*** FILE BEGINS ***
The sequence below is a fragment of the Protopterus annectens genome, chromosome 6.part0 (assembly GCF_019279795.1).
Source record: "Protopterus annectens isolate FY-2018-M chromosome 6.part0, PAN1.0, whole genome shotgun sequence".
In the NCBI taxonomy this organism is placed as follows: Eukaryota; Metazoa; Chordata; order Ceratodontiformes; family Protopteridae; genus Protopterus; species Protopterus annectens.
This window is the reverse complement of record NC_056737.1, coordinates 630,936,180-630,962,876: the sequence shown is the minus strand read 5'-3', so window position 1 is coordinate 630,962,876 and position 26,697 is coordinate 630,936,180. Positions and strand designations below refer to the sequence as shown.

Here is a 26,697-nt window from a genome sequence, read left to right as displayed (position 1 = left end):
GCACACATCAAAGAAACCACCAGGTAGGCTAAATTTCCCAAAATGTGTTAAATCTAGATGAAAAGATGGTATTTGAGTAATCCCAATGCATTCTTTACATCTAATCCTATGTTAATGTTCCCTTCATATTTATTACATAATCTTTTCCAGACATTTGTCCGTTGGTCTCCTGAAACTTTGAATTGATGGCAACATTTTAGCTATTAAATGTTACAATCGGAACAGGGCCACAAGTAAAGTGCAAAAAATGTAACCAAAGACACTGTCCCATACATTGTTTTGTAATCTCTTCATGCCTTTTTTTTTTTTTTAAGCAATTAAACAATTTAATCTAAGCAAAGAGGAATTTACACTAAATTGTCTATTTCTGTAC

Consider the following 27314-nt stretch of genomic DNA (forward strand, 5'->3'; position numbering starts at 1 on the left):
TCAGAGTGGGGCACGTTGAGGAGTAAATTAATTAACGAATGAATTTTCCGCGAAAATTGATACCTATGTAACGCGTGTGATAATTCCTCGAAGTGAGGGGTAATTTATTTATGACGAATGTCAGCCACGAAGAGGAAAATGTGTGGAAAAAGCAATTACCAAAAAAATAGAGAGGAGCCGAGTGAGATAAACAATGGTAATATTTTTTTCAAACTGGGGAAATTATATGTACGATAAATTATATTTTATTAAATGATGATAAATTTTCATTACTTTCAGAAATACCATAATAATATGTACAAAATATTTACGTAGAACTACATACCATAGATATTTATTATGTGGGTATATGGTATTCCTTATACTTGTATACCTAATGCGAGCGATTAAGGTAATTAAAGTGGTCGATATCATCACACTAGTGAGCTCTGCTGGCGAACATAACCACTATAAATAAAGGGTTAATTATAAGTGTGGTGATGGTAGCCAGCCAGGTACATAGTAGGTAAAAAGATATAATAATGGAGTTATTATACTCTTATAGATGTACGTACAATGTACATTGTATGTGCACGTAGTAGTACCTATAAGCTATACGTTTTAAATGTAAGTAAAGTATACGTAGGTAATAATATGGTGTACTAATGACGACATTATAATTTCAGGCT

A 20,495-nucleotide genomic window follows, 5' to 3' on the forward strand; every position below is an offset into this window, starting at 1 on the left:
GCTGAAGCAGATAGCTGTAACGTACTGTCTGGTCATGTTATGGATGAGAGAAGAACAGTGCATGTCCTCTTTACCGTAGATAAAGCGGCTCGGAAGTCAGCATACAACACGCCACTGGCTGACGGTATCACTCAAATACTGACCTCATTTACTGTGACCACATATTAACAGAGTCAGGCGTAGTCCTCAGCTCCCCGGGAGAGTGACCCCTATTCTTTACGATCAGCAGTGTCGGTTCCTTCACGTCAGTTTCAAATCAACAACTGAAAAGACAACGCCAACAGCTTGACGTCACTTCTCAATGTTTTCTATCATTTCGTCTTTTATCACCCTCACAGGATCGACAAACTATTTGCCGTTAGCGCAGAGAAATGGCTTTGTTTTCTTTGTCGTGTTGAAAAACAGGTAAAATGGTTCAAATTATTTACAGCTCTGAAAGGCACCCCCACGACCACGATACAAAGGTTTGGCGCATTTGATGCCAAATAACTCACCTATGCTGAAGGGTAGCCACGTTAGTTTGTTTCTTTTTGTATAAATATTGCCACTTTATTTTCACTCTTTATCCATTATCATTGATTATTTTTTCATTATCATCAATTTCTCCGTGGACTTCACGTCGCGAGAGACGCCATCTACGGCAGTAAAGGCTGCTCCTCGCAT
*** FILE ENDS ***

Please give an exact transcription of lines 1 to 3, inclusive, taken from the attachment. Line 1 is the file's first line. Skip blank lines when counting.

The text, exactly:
The sequence below is a fragment of the Protopterus annectens genome, chromosome 6.part0 (assembly GCF_019279795.1).
Source record: "Protopterus annectens isolate FY-2018-M chromosome 6.part0, PAN1.0, whole genome shotgun sequence".
In the NCBI taxonomy this organism is placed as follows: Eukaryota; Metazoa; Chordata; order Ceratodontiformes; family Protopteridae; genus Protopterus; species Protopterus annectens.